Carmen Jones, the school's new dance teacher who is also an instructor at Terpsichore Dance Studio, rounds out the production with truly impressive choreography. The visual colors that accompany the opening number set the stage for the production, and more upbeat numbers follow. The dances even include a tap dance, with the janitor using a broom instead of a cane.
"The show promises much for its audience, but it's just as important for the performers," says Kemple.
Each year after end-of-grade testing has concluded at the school, the preparation for the show kicks into high gear as the culmination of a year's worth of arts-integrated education for all grade levels.
"The timing of the show, coming just as the school year comes to an end, helps to keep the students fully engaged, motivated, and excited about coming to school and working with their peers and teachers on a major project of their own making," says Kemple.
"This school is so different from the one I came from," says Brionna Townsend, a seventh-grader new to the school, who plays the bully's mother and has a solo number. "Here, we know that the production isn't just an extra. It's really important, a big deal, and the arts staff expects us to make commitments and care about the job we do."
It goes without saying that a good number of students are on stage giving the show life through their songs and dancing. But those who work behind the scenes are equally important.
Kemple's vision has always been to include everyone in the school and embrace all the students' varied talents. With the guidance of several teachers on staff, students are given real responsibilities in running the show.
They build the sets, run the light and sound boards, handle scene changes, and take charge of the dozens of tasks that must be performed to make a production like this work. The adults work mostly as facilitators in helping the students bring all the arts to life -- music, art, dance, and drama -- through the medium of a musical production.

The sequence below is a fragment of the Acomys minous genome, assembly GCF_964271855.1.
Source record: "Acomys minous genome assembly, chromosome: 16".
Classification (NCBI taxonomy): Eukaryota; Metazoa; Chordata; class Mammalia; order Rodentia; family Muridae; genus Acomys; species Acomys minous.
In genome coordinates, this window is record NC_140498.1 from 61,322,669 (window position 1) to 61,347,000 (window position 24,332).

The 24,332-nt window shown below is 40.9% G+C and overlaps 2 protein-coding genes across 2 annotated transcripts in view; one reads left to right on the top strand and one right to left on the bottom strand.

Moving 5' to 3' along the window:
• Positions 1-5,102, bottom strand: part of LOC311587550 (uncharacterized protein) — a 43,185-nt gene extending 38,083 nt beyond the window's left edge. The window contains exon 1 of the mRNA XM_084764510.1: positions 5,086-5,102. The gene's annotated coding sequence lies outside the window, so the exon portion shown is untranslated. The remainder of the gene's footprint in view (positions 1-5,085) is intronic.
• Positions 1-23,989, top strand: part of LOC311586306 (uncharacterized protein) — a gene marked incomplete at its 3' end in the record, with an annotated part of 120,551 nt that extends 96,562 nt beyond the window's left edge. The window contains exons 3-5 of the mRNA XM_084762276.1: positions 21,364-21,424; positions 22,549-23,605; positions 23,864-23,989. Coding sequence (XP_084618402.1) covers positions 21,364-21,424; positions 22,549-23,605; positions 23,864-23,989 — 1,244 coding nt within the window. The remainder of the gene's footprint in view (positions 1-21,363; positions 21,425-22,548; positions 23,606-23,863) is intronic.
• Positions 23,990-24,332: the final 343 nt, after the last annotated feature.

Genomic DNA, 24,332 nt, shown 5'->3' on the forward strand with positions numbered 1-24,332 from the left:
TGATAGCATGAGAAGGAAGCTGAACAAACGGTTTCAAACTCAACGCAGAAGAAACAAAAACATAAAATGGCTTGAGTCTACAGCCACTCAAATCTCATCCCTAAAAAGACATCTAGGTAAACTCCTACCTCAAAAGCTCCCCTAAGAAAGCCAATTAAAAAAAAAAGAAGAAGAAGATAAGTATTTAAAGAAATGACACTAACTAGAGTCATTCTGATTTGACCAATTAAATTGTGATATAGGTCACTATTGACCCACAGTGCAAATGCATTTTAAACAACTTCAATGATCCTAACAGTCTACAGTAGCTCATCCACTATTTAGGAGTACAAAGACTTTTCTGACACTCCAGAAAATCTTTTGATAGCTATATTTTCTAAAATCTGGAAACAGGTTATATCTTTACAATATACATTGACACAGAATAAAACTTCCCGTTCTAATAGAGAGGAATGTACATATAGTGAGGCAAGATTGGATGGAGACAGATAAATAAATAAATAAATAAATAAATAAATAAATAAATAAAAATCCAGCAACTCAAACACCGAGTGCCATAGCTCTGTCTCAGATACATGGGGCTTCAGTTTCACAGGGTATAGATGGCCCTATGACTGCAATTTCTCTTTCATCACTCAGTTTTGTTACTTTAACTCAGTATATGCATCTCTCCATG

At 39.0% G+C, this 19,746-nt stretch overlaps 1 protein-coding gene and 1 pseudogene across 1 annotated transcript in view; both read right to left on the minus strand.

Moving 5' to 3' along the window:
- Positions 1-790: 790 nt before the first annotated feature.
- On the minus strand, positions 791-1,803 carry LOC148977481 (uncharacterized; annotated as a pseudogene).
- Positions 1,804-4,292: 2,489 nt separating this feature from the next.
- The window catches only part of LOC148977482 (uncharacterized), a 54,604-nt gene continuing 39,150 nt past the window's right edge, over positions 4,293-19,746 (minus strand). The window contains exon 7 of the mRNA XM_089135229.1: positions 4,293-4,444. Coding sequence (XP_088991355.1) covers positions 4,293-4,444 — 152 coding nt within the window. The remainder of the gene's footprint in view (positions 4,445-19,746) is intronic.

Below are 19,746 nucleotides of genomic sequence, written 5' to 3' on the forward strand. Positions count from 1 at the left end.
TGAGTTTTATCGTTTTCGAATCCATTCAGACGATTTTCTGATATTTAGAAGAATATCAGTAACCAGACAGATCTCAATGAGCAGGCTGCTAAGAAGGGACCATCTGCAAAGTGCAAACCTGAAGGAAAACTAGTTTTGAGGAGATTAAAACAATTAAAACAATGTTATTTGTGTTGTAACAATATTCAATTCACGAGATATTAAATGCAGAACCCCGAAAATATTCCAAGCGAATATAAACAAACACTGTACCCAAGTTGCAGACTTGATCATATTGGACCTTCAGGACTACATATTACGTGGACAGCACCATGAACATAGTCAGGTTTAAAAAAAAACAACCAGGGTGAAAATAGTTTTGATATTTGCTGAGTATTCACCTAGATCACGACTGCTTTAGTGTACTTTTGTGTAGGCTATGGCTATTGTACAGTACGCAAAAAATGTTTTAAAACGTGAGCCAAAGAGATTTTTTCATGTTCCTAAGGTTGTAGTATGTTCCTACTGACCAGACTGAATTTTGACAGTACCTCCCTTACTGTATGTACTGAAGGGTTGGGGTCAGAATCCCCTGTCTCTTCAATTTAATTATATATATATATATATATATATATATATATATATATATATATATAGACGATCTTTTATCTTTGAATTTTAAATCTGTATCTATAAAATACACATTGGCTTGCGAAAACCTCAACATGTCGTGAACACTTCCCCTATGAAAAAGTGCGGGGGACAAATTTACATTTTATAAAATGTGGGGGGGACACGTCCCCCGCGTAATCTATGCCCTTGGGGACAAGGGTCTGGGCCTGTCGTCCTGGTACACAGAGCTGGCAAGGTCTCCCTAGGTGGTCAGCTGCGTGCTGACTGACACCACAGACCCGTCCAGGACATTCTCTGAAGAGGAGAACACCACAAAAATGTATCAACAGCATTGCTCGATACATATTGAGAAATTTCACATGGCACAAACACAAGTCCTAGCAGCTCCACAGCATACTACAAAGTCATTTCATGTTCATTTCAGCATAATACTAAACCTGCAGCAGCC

"Remembering everything I have to do isn't the easiest thing," says Megan Cooper, the seventh-grade stage manager. "But it's pretty cool to work with the teachers and the cast, to have all this responsibility and to know that the adults trust you to do the job well."
"There is a place for everyone in our productions, no matter what their talents might be," Kemple says. "Whether the lessons learned come from being responsible for organizing the props, choreographing some dance moves, designing the light plot, or gaining confidence from performing on the stage, the experience our students gain from staging these shows is always profound -- and often, even life-changing."
Sixth-grader Gabriel Ingram-Childs, who is new to the school this year and plays a major role in the show, agrees.
"Here, they encourage us to be creative and be ourselves," he says. "At some schools, it's more like they want everyone to be the same. But with this show, you see everyone can't be the same, or else you can't have a show. It's kinda like life in a way."
While the audience might not find the show to be a life-changing experience, Kemple guarantees it will be entertaining.
"You might think I'm biased, but these are some exceptionally talented students," she says. "It's not your typical school play. No one who comes will be disappointed."
"True Colors" will be performed at 7:30 p.m. Friday, June 6, and Saturday, June 7. Tickets are $8 for adults, and admission for students 12 and under is free. Tickets are available at the school office.
Further ticket information is available by calling the school office at 695-1004.
"The show is made possible through the kind contributions of many area sponsors, and in particular through the generosity of Longleaf Community Bank, a division of Four Oaks, with branches in Rockingham and Southern Pines," says Kemple.